Bogota, Colombia (CNN) -- Jorge Elias Benjumea proudly inspects his plantain field. The 46-year-old father of three says he's not only happy his crops are doing well, but also, for the first time in years, he can tell the world that what he's growing is legal.
Benjumea, a resident of the Colombian province of Meta; used to grow coca, the plant from which cocaine is produced.
"Everything is different now, more peaceful. I go to bed at night with no worries," Benjumea says.
He used to make $2,800 a month growing coca. Now he makes about $840 with plantains. On the flip side, he doesn't have to deal with guerrillas or drug traffickers anymore. The Colombian government has greatly increased its military presence in the area, improving security and giving farmers an alternative to growing coca.
Benjumea says his peace of mind and the safety of his family are priceless. "Coca is a plant that can make you a lot of money, but also gives you a lot of headaches," he says.
He's part of a new wave of Colombian farmers growing alternative crops in a region called La Macarena. This region was known for decades as a stronghold of the Revolutionary Armed Forces of Colombia, the guerrilla group commonly called FARC. La Macarena used to be not only a recruiting and training hub for guerrillas, but also a major coca production center and a key transit route for illegal armed groups.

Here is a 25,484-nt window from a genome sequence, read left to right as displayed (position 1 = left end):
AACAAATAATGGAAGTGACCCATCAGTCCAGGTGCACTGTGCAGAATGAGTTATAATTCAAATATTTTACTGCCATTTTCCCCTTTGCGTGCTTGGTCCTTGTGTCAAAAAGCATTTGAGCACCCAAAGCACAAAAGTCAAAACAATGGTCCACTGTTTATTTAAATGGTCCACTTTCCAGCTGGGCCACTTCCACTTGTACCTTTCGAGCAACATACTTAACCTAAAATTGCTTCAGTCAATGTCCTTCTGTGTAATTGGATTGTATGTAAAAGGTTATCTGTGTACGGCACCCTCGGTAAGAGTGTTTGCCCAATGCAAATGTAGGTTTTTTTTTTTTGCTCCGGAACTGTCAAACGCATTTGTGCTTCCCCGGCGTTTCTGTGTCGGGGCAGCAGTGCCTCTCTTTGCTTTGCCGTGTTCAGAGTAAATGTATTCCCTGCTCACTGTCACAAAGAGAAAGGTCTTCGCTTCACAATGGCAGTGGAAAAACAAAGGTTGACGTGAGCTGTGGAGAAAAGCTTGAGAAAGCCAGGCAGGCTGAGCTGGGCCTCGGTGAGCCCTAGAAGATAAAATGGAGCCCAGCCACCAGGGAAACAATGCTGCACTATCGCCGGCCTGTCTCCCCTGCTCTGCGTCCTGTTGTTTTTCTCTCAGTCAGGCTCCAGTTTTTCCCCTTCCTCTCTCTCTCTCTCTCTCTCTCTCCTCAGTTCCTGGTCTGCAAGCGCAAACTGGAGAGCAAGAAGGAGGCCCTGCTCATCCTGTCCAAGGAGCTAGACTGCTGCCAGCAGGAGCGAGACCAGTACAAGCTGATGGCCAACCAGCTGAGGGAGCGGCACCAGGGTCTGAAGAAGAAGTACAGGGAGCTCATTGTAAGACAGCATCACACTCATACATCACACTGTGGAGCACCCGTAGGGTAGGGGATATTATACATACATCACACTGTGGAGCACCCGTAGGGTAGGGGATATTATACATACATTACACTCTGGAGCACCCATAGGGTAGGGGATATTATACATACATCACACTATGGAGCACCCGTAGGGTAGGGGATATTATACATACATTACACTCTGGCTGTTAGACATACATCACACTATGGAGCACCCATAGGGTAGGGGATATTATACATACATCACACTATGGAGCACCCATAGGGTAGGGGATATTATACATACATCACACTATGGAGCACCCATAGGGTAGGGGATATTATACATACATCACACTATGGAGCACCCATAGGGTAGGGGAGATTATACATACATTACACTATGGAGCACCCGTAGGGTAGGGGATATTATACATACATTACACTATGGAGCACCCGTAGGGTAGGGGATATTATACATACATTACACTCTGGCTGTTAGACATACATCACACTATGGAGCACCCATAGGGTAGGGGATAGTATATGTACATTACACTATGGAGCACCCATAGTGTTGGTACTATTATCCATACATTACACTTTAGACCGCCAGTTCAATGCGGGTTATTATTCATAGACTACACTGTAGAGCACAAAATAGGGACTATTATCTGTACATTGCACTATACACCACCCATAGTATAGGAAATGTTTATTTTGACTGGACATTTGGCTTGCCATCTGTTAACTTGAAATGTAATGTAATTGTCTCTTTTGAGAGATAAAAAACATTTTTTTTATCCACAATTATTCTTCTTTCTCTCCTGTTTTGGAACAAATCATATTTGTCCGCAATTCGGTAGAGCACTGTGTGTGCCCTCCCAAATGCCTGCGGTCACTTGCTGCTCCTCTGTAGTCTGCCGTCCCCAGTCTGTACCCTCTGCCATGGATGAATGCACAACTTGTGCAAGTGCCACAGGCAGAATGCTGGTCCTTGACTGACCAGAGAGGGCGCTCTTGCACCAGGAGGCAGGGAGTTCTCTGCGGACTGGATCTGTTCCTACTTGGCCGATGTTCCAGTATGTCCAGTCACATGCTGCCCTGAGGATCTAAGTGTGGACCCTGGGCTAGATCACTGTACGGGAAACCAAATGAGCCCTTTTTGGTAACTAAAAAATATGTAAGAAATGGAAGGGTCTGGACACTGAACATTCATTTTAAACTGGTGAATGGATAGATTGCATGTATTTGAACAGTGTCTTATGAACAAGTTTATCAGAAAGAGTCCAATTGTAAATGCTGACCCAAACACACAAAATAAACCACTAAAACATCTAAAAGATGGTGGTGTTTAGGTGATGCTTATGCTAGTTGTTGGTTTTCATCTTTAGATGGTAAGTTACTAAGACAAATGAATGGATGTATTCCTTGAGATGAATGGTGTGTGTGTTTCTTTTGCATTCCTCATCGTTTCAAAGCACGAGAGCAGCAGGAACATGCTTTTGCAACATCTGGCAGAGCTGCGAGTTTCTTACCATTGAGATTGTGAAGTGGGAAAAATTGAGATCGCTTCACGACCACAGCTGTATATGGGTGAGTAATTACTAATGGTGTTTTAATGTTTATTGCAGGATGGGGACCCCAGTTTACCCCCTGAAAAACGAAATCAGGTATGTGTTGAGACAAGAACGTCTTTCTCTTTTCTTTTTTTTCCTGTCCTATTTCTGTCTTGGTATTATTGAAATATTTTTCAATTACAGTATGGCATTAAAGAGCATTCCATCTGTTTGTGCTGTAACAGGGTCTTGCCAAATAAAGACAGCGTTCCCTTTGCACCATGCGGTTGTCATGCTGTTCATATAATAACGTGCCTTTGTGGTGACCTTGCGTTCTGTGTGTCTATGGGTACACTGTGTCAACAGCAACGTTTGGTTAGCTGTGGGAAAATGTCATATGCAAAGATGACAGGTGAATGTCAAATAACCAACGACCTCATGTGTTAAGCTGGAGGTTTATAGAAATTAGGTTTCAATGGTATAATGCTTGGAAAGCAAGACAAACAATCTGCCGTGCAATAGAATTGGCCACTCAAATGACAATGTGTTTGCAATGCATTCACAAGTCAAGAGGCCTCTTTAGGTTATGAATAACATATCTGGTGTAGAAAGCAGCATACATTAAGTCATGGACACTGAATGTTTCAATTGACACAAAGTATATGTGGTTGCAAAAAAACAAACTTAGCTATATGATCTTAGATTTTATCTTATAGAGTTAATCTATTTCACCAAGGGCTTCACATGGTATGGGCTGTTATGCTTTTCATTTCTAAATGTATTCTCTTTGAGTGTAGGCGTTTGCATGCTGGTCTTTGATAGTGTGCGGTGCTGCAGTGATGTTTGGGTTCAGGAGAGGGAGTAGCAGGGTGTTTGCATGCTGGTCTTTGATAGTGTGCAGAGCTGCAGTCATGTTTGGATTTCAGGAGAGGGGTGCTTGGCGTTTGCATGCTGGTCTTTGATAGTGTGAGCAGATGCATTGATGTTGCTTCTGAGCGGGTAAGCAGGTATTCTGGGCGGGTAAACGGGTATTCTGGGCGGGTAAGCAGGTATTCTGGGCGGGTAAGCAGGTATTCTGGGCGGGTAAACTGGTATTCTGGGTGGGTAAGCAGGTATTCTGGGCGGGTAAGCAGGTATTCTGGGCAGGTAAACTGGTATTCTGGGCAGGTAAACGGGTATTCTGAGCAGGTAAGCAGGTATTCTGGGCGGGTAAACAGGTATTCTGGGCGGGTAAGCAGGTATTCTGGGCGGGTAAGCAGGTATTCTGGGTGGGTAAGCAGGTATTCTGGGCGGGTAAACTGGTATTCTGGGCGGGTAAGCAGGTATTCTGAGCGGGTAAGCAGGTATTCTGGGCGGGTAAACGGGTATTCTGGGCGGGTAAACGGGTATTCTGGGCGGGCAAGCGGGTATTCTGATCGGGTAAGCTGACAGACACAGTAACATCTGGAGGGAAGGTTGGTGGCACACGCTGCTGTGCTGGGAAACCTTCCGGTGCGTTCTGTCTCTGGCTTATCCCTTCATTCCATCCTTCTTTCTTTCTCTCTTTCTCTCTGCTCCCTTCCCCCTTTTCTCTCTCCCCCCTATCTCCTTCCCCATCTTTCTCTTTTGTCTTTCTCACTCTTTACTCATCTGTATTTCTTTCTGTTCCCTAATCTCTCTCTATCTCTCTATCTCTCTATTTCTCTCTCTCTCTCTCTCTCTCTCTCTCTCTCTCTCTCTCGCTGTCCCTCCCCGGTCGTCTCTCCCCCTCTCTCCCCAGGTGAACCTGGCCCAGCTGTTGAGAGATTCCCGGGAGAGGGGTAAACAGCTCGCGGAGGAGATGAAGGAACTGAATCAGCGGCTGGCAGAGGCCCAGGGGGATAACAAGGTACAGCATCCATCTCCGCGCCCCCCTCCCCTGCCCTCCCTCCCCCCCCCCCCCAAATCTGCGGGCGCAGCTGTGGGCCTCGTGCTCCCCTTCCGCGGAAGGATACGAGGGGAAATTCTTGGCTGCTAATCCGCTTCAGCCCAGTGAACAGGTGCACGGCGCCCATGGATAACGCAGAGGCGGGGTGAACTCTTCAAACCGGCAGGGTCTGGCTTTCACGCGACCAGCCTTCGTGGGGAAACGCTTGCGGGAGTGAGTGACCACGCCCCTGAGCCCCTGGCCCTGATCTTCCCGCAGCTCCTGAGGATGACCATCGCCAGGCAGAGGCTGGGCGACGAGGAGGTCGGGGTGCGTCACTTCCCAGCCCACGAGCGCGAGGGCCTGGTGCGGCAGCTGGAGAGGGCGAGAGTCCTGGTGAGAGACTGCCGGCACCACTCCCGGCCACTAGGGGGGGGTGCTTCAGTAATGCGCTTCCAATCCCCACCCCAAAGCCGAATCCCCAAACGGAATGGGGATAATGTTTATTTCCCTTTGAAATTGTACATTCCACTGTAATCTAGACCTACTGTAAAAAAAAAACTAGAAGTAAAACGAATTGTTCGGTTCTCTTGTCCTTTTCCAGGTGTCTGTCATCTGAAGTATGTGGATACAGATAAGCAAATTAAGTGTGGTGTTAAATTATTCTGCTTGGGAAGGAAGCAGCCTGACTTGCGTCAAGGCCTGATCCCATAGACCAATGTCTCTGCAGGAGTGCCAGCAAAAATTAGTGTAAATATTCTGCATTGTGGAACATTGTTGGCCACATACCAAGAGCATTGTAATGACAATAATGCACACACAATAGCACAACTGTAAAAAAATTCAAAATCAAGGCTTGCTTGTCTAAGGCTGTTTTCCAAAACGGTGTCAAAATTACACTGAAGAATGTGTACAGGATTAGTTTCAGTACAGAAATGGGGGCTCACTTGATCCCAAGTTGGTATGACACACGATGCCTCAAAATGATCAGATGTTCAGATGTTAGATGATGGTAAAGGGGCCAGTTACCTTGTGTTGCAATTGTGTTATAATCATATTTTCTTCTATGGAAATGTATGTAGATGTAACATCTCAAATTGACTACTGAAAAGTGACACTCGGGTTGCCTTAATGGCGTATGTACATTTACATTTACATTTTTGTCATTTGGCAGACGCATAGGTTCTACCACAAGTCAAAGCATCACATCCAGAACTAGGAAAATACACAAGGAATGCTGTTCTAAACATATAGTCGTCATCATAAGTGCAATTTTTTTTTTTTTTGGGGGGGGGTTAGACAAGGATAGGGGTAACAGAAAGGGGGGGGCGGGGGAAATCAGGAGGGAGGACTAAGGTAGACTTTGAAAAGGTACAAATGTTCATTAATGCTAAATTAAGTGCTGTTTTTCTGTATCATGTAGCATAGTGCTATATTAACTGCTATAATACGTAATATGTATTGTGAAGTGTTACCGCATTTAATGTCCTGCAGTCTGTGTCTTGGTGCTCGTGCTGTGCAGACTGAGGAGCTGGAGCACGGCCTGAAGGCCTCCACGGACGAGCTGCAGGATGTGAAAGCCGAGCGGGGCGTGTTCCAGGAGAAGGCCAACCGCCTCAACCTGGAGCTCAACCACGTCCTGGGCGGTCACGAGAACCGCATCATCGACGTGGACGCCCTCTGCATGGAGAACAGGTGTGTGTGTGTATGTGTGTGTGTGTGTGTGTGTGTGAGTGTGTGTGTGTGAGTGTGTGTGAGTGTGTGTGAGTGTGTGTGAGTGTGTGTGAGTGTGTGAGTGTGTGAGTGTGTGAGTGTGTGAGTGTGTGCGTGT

In a community called Albania, farmers grow and process sugar cane. Not far from there, in El Pinalito, also in the province of Meta, another group is venturing into fish farming. Last year they sold 1.5 metric tons of a fish known regionally as cachama.
The United States has provided more than $7 billion in the past 10 years to help Colombia fight drug trafficking. Most of the money has been used to help Colombia strengthen its military with equipment, training and intelligence. But another portion, recently rising, has been used to provide assistance to farmers interested in developing alternative crops like cacao (from which chocolate is made), plantains, yucca and papaya.
Colombian National Security Adviser Sergio Jaramillo said government partnerships with the farmers in Meta have been very successful, but he emphasized that none of this would have been possible without a military presence to improve security.
"You need to stabilize those drug-producing areas. That's what we're doing here, and there's no better investment for prosperity in a country like Colombia than supporting the integrated approach of security and social development," Jaramillo said.
During a three-day visit to Colombia, U.S. Drug Czar Gil Kerlikowske visited several communities that are developing alternative crops and met with President Juan Manuel Santos, a key U.S. ally in Latin America.
"We have to continue to be supportive of Colombia in a whole host of ways, (and) none of this was possible without safety and security first," Kerlikowske said.
According to U.S. government figures, cocaine production in the South American country fell from 700 metric tons in 2001 to 270 in 2009, a 61 percent decrease.
Going into alternative crops hasn't been easy for local farmers. At the fish farm in El Pinalito, the locals say at the beginning they only saw "failures." But after getting specialized training and equipment from the government, production began to increase considerably. At the sugar cane processing plant in the Albania community, farmers say they received financial support to buy machinery, which "made all the difference."